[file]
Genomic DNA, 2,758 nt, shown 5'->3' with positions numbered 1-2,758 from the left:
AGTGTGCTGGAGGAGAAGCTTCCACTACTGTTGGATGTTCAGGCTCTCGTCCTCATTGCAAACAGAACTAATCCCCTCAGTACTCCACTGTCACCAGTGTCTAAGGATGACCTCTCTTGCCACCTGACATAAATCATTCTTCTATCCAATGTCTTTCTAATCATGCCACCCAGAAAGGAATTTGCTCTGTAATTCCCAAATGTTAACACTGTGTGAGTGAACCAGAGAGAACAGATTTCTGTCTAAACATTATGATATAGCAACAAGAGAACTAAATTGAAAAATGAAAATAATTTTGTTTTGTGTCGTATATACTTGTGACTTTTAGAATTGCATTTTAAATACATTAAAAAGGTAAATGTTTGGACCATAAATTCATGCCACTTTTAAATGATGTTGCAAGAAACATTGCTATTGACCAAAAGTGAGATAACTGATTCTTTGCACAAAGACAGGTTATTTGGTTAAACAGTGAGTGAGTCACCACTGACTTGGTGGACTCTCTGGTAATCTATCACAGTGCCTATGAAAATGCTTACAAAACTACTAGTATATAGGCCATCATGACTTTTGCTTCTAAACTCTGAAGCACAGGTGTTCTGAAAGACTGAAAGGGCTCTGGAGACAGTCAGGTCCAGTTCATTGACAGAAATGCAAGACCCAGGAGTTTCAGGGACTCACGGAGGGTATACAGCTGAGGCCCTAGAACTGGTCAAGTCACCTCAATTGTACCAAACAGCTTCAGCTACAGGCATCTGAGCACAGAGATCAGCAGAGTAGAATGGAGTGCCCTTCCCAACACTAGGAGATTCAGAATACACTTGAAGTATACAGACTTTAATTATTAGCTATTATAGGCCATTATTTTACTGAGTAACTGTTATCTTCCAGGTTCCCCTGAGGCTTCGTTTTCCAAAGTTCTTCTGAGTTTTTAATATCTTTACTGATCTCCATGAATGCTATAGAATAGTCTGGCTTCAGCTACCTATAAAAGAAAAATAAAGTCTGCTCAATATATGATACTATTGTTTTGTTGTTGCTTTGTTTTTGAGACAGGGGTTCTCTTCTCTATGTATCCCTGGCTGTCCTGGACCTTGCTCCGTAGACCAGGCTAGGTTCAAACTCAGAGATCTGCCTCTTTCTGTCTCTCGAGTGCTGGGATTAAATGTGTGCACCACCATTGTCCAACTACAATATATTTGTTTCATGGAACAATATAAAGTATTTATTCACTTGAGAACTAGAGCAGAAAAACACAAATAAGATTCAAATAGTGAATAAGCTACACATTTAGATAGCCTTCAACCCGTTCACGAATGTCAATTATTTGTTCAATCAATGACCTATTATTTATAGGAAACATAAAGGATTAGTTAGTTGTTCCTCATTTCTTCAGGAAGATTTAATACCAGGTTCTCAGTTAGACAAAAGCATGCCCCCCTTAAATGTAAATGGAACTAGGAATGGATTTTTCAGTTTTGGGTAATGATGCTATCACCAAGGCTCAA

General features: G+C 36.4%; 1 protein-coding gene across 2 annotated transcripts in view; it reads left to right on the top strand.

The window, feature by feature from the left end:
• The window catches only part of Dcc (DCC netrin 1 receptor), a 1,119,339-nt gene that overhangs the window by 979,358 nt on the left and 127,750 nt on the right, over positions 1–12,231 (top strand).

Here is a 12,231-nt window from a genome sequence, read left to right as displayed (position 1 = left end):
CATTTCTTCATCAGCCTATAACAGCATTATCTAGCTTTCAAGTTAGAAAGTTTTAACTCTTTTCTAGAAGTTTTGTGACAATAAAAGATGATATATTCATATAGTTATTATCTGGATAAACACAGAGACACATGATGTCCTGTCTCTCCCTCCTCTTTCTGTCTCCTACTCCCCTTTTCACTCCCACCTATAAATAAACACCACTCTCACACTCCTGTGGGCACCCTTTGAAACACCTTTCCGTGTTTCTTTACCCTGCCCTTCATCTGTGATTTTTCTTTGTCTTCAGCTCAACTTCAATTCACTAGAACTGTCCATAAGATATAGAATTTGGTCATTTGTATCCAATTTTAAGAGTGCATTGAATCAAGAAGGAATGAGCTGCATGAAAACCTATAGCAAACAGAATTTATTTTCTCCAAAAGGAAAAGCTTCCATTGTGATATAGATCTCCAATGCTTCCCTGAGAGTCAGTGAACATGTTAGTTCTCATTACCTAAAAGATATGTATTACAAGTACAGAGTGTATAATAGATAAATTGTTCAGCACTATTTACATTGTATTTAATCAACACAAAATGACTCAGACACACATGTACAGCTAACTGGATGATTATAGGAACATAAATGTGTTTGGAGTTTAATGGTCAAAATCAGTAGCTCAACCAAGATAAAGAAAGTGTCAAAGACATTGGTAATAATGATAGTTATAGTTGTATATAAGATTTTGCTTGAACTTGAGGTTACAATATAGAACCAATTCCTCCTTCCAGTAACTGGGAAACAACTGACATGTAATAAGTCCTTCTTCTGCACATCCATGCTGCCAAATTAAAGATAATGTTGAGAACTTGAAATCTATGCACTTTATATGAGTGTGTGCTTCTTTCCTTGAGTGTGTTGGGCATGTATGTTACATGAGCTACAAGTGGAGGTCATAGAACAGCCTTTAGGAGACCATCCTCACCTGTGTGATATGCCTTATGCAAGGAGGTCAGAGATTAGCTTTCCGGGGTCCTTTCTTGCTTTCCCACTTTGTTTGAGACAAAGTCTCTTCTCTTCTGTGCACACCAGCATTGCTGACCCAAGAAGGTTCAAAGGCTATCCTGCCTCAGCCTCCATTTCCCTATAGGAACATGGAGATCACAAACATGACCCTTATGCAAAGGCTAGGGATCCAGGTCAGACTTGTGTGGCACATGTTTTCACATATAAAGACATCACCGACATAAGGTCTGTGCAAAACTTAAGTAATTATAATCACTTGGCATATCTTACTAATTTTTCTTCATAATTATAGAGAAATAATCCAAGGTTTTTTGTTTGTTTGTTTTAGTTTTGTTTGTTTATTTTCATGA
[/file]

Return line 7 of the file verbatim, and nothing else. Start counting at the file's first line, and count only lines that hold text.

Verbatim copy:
CATTTCTTCATCAGCCTATAACAGCATTATCTAGCTTTCAAGTTAGAAAGTTTTAACTCTTTTCTAGAAGTTTTGTGACAATAAAAGATGATATATTCATATAGTTATTATCTGGATAAACACAGAGACACATGATGTCCTGTCTCTCCCTCCTCTTTCTGTCTCCTACTCCCCTTTTCACTCCCACCTATAAATAAACACCACTCTCACACTCCTGTGGGCACCCTTTGAAACACCTTTCCGTGTTTCTTTACCCTGCCCTTCATCTGTGATTTTTCTTTGTCTTCAGCTCAACTTCAATTCACTAGAACTGTCCATAAGATATAGAATTTGGTCATTTGTATCCAATTTTAAGAGTGCATTGAATCAAGAAGGAATGAGCTGCATGAAAACCTATAGCAAACAGAATTTATTTTCTCCAAAAGGAAAAGCTTCCATTGTGATATAGATCTCCAATGCTTCCCTGAGAGTCAGTGAACATGTTAGTTCTCATTACCTAAAAGATATGTATTACAAGTACAGAGTGTATAATAGATAAATTGTTCAGCACTATTTACATTGTATTTAATCAACACAAAATGACTCAGACACACATGTACAGCTAACTGGATGATTATAGGAACATAAATGTGTTTGGAGTTTAATGGTCAAAATCAGTAGCTCAACCAAGATAAAGAAAGTGTCAAAGACATTGGTAATAATGATAGTTATAGTTGTATATAAGATTTTGCTTGAACTTGAGGTTACAATATAGAACCAATTCCTCCTTCCAGTAACTGGGAAACAACTGACATGTAATAAGTCCTTCTTCTGCACATCCATGCTGCCAAATTAAAGATAATGTTGAGAACTTGAAATCTATGCACTTTATATGAGTGTGTGCTTCTTTCCTTGAGTGTGTTGGGCATGTATGTTACATGAGCTACAAGTGGAGGTCATAGAACAGCCTTTAGGAGACCATCCTCACCTGTGTGATATGCCTTATGCAAGGAGGTCAGAGATTAGCTTTCCGGGGTCCTTTCTTGCTTTCCCACTTTGTTTGAGACAAAGTCTCTTCTCTTCTGTGCACACCAGCATTGCTGACCCAAGAAGGTTCAAAGGCTATCCTGCCTCAGCCTCCATTTCCCTATAGGAACATGGAGATCACAAACATGACCCTTATGCAAAGGCTAGGGATCCAGGTCAGACTTGTGTGGCACATGTTTTCACATATAAAGACATCACCGACATAAGGTCTGTGCAAAACTTAAGTAATTATAATCACTTGGCATATCTTACTAATTTTTCTTCATAATTATAGAGAAATAATCCAAGGTTTTTTGTTTGTTTGTTTTAGTTTTGTTTGTTTATTTTCATGA